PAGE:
John McWhorter’s “Words on the Move” is far more polemical in style; in fact it’s a sort of master class in how to prove a point. McWhorter first staggers you with a glittering analogy, and then, once you are off-guard, he bombards you with so many (brilliant) examples that resistance is both useless and out of the question. I have to say, I loved “Words on the Move,” but it’s possible I am suffering from Stockholm syndrome. I keep saying to people who aren’t particularly interested, “Let me list the five ways that new words are — and always have been — created out of old ones. First we must consider modal pragmatic markers.”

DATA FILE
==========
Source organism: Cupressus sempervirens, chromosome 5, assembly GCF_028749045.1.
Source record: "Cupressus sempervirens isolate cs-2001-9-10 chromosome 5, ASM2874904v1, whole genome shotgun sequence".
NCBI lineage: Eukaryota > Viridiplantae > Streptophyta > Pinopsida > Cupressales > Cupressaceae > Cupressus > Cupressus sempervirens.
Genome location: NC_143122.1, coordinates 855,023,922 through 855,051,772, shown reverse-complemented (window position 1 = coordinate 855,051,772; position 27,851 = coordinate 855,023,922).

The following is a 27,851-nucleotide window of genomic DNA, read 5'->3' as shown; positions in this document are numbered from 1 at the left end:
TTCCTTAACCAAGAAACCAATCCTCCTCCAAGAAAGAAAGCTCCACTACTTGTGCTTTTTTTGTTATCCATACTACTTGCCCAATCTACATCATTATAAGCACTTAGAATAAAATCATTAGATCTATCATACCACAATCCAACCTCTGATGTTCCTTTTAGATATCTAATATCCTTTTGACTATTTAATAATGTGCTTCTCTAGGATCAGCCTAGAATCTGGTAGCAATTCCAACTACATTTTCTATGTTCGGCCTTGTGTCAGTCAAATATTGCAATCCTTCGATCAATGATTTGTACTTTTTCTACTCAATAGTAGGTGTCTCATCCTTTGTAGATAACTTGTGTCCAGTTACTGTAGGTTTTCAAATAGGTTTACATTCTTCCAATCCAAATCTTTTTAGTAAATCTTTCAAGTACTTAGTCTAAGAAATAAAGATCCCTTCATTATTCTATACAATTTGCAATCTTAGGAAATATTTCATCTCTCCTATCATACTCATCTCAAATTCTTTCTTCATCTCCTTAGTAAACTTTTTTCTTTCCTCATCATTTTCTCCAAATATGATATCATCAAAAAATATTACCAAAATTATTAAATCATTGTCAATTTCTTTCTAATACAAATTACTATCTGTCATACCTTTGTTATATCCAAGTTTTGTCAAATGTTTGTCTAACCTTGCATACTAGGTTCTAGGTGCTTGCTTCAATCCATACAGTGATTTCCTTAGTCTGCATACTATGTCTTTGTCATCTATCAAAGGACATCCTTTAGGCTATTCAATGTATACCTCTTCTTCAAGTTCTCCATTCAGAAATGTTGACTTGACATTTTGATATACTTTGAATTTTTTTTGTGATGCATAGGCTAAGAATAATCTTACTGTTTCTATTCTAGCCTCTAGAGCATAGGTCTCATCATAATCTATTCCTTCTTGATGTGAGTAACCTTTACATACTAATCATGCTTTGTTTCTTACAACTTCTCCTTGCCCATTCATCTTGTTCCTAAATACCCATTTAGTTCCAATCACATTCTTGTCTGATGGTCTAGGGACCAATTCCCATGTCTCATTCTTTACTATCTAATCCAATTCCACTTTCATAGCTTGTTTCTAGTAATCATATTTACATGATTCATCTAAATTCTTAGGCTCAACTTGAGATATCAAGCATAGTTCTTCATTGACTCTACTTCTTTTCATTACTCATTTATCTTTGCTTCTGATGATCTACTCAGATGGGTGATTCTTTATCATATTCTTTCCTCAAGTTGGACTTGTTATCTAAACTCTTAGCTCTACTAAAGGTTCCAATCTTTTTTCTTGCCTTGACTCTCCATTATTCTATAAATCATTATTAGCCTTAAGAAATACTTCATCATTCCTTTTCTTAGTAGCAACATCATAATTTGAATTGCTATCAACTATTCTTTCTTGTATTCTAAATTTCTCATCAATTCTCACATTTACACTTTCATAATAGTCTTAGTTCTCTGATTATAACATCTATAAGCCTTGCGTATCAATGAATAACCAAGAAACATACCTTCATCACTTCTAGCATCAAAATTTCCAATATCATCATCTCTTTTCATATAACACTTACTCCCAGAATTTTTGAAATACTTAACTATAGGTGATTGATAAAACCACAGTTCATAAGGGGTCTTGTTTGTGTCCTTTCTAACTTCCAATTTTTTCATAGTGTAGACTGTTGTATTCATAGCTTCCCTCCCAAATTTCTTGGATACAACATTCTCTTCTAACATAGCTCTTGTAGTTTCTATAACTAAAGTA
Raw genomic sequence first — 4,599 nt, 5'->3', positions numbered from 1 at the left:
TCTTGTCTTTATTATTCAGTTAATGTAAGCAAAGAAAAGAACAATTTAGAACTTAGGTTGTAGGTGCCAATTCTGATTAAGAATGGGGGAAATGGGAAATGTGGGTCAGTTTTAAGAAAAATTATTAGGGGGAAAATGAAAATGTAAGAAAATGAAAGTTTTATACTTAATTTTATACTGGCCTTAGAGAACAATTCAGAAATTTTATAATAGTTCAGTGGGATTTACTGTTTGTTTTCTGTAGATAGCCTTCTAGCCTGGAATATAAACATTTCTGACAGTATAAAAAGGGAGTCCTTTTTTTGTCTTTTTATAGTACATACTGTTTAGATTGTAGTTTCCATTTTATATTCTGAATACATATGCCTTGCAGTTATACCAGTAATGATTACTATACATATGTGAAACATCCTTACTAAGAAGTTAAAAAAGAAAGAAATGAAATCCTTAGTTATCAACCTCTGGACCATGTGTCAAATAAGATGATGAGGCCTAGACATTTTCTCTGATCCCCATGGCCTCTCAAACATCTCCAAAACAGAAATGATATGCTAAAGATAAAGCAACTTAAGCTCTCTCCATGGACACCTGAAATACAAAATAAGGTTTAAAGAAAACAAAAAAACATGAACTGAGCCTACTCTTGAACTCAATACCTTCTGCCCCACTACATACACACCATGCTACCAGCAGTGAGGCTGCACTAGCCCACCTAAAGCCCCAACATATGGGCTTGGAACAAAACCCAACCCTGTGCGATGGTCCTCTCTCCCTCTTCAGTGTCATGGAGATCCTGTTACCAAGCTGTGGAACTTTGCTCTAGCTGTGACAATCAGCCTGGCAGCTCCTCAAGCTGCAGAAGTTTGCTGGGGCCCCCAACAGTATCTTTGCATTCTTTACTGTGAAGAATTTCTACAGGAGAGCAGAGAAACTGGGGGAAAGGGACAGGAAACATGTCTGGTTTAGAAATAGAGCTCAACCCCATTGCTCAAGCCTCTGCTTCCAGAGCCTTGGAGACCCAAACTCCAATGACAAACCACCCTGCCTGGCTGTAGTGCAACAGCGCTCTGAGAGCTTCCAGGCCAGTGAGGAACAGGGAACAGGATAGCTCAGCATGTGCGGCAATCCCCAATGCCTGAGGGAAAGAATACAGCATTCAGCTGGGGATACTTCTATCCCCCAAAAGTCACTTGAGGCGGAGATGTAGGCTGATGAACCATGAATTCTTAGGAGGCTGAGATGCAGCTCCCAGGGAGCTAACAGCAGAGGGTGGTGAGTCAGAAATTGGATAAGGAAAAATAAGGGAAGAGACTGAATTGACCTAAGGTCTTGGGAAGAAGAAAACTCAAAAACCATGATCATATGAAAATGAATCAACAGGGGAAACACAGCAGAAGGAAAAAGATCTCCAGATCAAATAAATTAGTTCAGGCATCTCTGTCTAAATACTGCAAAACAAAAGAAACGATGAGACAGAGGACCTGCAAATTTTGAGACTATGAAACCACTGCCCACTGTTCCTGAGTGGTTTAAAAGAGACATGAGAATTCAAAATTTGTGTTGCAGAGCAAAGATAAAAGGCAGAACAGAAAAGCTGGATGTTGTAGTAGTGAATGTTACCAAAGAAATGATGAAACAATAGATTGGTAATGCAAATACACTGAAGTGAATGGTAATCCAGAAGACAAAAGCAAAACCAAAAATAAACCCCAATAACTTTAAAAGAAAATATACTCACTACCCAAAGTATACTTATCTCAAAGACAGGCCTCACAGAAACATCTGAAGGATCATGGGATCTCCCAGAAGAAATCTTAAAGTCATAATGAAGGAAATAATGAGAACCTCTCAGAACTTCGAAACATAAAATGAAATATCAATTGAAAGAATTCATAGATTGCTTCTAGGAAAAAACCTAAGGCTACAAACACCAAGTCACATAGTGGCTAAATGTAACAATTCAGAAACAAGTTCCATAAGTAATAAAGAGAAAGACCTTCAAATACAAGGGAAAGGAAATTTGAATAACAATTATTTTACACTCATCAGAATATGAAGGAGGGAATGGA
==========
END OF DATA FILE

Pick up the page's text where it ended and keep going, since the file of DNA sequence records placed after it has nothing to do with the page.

Afterward, it can be hard to remember precisely where all McWhorter’s killer examples fitted into the argument. How did he defend “the ask” (as in, “What’s the ask?”)? Oh, yes, he explained that words such as “walk” and “scratch” were verbs that became nouns in just the same way. How did he justify “irregardless”? By making us understand that it is human nature to worry whether words are strong enough to do the job at hand, so we unconsciously give them a bit of help. For example, I know someone who always says she will “double-check” something, when all that she means is “check.” McWhorter tells us that “whelm” used to mean what “overwhelm” means now. Generally (he says), words change not because we’re too ignorant to use them correctly, but because we are so anxious to communicate efficiently, which is encouraging to know. I personally appreciated the book’s comprehensive and entertaining section on “backshift,” when the emphasis on a word travels from, say, “hot-DOG” to “HOT-dog.” In Britain, the history of backshift is a bit more complicated — but it enrages me when people in British historical dramas say “CIG-arette” when at the time they would have said “cigar-ETTE.”